C&O Iconic Photos - Offering No. 1 (Order by Oct. 30, 2015)
Photography of William Rittase, C&O’s Winston Link. (Set of Six)
We are starting a new program, which is actually a restart of something we experimented with about 15 years ago. Periodically we will select a few images that we think stand out as "icons" of the C&O. These will be listed and thumbnail images shown. We will then accept orders for a limited time. At the end of that period, we will discontinue accepting orders and will produce the photos and ship them. They will not be available at this special price after that time.
They will be offered in 13x19 inch size, with the idea that the purchaser may want to have them framed. We will, in general, offer only those for which we possess a good negative from which an acceptable large-size print can be made. All prints will be made by digital process on glossy photo paper in the highest resolution we can attain. These are intended to be "collector item" prints.
The images being offered will be available for you to order through October 30, 2015. The cost is $19.95 (see SV-15-028 to order individually) each or $99 for the set of six as shown below plus standard shipping.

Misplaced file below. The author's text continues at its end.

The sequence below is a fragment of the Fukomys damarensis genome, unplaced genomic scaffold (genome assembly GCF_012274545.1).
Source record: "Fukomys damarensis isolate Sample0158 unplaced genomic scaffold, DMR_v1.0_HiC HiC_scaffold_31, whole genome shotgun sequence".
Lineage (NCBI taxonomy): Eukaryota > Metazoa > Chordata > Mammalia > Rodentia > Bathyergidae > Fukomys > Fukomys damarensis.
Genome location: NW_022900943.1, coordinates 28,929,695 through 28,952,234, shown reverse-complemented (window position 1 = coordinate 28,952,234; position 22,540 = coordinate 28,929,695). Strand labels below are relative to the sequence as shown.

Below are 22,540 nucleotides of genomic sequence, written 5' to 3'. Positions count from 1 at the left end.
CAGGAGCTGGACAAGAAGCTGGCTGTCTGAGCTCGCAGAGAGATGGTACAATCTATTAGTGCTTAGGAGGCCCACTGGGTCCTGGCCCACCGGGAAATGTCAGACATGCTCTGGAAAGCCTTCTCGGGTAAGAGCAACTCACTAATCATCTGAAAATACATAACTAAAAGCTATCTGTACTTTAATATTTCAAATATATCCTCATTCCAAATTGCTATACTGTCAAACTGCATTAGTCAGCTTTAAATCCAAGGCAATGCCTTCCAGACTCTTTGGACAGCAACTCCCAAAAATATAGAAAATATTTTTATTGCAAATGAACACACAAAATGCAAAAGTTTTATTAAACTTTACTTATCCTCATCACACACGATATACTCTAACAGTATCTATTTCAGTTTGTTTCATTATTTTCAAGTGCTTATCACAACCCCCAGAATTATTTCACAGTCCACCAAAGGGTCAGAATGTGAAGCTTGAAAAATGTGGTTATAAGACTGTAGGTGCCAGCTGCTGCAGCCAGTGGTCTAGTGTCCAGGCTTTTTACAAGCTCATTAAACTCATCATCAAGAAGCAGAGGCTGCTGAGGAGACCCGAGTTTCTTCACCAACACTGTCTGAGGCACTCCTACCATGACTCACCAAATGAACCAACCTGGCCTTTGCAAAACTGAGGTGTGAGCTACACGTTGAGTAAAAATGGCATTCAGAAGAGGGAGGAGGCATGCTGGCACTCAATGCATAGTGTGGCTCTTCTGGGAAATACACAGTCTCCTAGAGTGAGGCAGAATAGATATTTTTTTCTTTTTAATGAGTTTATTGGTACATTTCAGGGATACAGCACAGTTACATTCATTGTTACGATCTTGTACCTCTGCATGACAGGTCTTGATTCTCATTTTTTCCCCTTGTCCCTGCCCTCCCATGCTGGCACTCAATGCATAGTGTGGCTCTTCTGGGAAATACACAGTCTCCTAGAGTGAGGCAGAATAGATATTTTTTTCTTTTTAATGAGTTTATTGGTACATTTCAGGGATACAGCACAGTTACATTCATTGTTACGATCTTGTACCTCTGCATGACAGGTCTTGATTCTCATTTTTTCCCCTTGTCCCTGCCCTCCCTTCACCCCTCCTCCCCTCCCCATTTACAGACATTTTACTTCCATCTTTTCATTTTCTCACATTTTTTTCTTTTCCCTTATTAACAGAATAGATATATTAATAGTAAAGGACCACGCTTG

Before 1940 C&O did not have an official photographer on its staff, but used various professional studios to take photos as needed. However, in 1940 the Public Relations Department began a file of negatives created first by a select group of professional industrial photographers, followed soon by the hiring of professional photographers on its staff.
William Rittase (1894-1968) was an industrial photographer in Philadelphia who, who, along with a handful of others, defined the great age of manufacturing in the U. S. - His work often appeared in Fortune Magazine, in the 1930s-1940s, and he is today recognized as one of the great industrial photographers. He did work for several railroads including SAL, ACL, Erie, Reading, NKP, and Baldwin Locomotive. His work for C&O consisted of high quality 4x5 black and white negatives. His C&O work seems to have been done between 1943 and 1948. See the Holiday 2008 issue of our magazine for the story of his trip to Clifton Forge in 1945. Good as he was, Rittase did not receive the acclaim of many of his contemporaries though Lincoln Kirstein invited him to participate in an exhibition at the Museum of Modern Art in New York entitled "Mural by American Painters and Photospheres" in 1932.
We have selected six of the Rittase images that we believe illustrate his ability to capture the spirit of the railway and the age.
MEMBER DISCOUNT DOES NOT APPLY TO THE SPECIAL OFFER!